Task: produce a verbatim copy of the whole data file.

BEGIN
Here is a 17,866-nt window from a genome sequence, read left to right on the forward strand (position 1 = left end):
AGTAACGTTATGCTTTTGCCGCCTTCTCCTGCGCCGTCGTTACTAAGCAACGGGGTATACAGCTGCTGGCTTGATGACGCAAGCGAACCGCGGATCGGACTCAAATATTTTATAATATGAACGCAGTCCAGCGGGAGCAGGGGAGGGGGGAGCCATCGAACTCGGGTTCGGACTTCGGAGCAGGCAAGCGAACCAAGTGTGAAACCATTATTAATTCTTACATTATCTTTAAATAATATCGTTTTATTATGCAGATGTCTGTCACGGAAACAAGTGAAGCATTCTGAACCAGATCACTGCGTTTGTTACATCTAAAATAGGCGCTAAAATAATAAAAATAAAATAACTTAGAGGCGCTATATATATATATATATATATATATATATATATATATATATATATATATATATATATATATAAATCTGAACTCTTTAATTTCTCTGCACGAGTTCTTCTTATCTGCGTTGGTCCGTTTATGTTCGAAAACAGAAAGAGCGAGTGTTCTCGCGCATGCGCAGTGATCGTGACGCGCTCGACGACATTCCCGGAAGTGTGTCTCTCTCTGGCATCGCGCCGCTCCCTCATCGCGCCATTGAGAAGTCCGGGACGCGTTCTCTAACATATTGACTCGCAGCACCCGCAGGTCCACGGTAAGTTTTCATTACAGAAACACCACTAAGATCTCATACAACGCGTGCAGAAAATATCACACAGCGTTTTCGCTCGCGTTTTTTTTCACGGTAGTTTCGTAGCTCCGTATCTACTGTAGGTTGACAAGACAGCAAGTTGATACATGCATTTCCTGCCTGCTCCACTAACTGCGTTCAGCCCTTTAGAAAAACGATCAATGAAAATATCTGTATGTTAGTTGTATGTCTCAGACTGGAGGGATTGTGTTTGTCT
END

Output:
Here is a 17,866-nt window from a genome sequence, read left to right on the forward strand (position 1 = left end):
AGTAACGTTATGCTTTTGCCGCCTTCTCCTGCGCCGTCGTTACTAAGCAACGGGGTATACAGCTGCTGGCTTGATGACGCAAGCGAACCGCGGATCGGACTCAAATATTTTATAATATGAACGCAGTCCAGCGGGAGCAGGGGAGGGGGGAGCCATCGAACTCGGGTTCGGACTTCGGAGCAGGCAAGCGAACCAAGTGTGAAACCATTATTAATTCTTACATTATCTTTAAATAATATCGTTTTATTATGCAGATGTCTGTCACGGAAACAAGTGAAGCATTCTGAACCAGATCACTGCGTTTGTTACATCTAAAATAGGCGCTAAAATAATAAAAATAAAATAACTTAGAGGCGCTATATATATATATATATATATATATATATATATATATATATATATATATATATATATATATAAATCTGAACTCTTTAATTTCTCTGCACGAGTTCTTCTTATCTGCGTTGGTCCGTTTATGTTCGAAAACAGAAAGAGCGAGTGTTCTCGCGCATGCGCAGTGATCGTGACGCGCTCGACGACATTCCCGGAAGTGTGTCTCTCTCTGGCATCGCGCCGCTCCCTCATCGCGCCATTGAGAAGTCCGGGACGCGTTCTCTAACATATTGACTCGCAGCACCCGCAGGTCCACGGTAAGTTTTCATTACAGAAACACCACTAAGATCTCATACAACGCGTGCAGAAAATATCACACAGCGTTTTCGCTCGCGTTTTTTTTCACGGTAGTTTCGTAGCTCCGTATCTACTGTAGGTTGACAAGACAGCAAGTTGATACATGCATTTCCTGCCTGCTCCACTAACTGCGTTCAGCCCTTTAGAAAAACGATCAATGAAAATATCTGTATGTTAGTTGTATGTCTCAGACTGGAGGGATTGTGTTTGTCT